It’s my first hike since coronavirus locked us all down! The weather’s looking torrential in the north-west of Scotland, so I decide to head north-east, where I don’t have to endure days of rain and bog. The Loch Ness 360 is a 130km-long hiking trail, loosely doing a loop around Loch Ness. I say loosely, because there’s some days where you don’t see the loch at all.
The official website describes the trail as “epic”. I think that’s a slight exaggeration. Epic if you’ve only seen Kent, maybe. But it’s definitely a lovely hike, and if you’re an experienced walker, you’ll find it easy. There’s *lots* of forestry track and tarmac, though, so if you’re going to hike this, try to make your bag as light as possible to give your feet a break as they pound the hard ground.
*Last summer I hiked the Karhunkierros long distance hiking trail in northern Finland. It’s taken me forever to write about it!*
Me and Sara are in Ruka, a ski resort in northern Finland, and we’re about to walk the 82km-long Karhunkierros, or Bear Trail in English. We grab a not-very-detailed map from the tourist information centre. The worker assures us that this is all we will need. “It’s impossible to get lost!” she says.
Last Autumn I hiked the length of Scotland on the Scottish National Trail. Read part 1, part 2, part 3 , part 4 and part 5.
Day 29: Morvich → Maol-Bhuidhe bothy (23km)
The trail takes us up over a pass to the Falls of Glomach, a mighty 113m high waterfall. We follow a boggy, remote Landrover track to Maol-Bhuidhe bothy (section 30). We’re lucky today: there’s not much rain, so the river separating us from the bothy is an easy paddle. We’d been worried that this bothy would be closed for hunting season, but it’s thankfully open.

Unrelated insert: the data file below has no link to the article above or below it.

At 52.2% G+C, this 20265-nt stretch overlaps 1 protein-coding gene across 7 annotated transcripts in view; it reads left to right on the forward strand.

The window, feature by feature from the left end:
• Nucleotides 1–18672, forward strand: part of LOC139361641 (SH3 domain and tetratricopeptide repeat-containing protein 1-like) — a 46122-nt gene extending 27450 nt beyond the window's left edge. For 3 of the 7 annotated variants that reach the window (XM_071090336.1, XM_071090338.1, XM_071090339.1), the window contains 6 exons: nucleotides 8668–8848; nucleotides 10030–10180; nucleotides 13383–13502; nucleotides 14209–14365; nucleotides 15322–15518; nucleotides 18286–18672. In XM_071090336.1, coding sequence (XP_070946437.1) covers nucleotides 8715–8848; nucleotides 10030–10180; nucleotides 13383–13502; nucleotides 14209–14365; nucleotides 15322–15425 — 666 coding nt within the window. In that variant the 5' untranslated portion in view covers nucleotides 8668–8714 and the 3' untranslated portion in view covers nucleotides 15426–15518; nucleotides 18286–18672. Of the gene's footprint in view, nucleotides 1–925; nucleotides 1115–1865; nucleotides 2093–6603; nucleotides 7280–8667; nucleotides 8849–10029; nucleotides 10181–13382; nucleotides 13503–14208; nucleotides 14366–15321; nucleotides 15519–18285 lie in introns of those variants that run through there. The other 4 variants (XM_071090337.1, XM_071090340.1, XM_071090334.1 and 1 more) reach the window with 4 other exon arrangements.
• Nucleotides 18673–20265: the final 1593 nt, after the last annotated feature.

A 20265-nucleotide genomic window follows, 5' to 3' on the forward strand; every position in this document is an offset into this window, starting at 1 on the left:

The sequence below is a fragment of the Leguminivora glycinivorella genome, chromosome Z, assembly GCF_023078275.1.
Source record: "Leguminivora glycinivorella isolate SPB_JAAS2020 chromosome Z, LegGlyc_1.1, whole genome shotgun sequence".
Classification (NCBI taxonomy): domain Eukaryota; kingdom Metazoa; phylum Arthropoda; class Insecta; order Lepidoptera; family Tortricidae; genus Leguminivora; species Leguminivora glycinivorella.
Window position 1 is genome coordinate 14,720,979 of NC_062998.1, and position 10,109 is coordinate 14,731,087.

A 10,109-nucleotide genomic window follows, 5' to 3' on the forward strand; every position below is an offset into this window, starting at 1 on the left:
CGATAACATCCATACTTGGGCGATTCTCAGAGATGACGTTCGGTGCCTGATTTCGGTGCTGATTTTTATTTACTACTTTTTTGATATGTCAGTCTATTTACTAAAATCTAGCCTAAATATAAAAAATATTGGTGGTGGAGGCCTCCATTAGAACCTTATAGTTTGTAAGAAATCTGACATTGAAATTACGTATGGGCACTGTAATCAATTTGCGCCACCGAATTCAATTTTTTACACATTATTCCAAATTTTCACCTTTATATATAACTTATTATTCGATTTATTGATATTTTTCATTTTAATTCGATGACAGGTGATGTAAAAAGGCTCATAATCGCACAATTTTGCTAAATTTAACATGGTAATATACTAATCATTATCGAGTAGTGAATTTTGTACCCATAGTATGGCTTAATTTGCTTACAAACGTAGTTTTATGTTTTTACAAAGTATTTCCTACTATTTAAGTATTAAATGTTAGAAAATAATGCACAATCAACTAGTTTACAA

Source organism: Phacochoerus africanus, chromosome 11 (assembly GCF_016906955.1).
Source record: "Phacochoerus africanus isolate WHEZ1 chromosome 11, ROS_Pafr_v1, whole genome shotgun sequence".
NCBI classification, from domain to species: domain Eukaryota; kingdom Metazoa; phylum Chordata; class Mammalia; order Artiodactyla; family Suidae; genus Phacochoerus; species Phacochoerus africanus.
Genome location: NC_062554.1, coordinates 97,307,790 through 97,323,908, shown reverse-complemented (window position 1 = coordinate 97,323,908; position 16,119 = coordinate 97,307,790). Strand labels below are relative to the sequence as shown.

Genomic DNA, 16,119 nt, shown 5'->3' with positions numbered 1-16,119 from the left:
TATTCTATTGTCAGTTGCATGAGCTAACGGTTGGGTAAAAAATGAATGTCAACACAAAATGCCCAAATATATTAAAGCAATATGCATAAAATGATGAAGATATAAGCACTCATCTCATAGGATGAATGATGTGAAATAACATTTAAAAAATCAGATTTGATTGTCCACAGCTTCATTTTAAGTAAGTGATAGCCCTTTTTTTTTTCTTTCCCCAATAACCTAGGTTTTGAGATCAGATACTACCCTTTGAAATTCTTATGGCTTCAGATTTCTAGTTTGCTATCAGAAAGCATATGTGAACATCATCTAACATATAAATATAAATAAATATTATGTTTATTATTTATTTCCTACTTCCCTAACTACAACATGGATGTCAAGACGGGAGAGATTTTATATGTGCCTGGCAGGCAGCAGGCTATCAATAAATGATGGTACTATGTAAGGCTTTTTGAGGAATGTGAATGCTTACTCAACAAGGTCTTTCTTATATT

A weather warning tells us that 80km p/h winds are forecast the next day, so we have a day off in the recently refurbished bothy. The winds pick up to insane speeds and the river becomes uncrossable. We venture outside only to piss and to collect water from the raging river.
Last Autumn I hiked the length of Scotland on the Scottish National Trail. Read part 1, part 2, part 3 and part 4.
Day 24: Fort Augustus -> Mandally (18km)
It is, of course, pouring down when we begin the trail again. The SNT joins the Great Glen Way at section 26, following the Caledonian canal, before turning up into pine forestry at Loch Oich.
We find a lovely camping spot on a mossy track in some forestry, right by the tiny hamlet of Mandally. Here, section 27 of the SNT joins the infamous Cape Wrath Trail. We will now be following the CWT all the way to the top of Scotland. There is no indication that we’re now on the UK’s most difficult hike: the CWT is an unmarked trail, and is only for experienced hikers.
Last Autumn I hiked the length of Scotland on the Scottish National Trail. Read part 1, part 2 and part 3.
Day 16: Pitlochry → Glen Tilt (15.5km)
Chris has joined me on the SNT, and I will no longer be hiking alone. He has picked the most beautiful area yet to begin his hike (section 20 of the official trail notes), a really lovely walk in the woods along the water’s edge, stopping for rest at the beautiful river bank.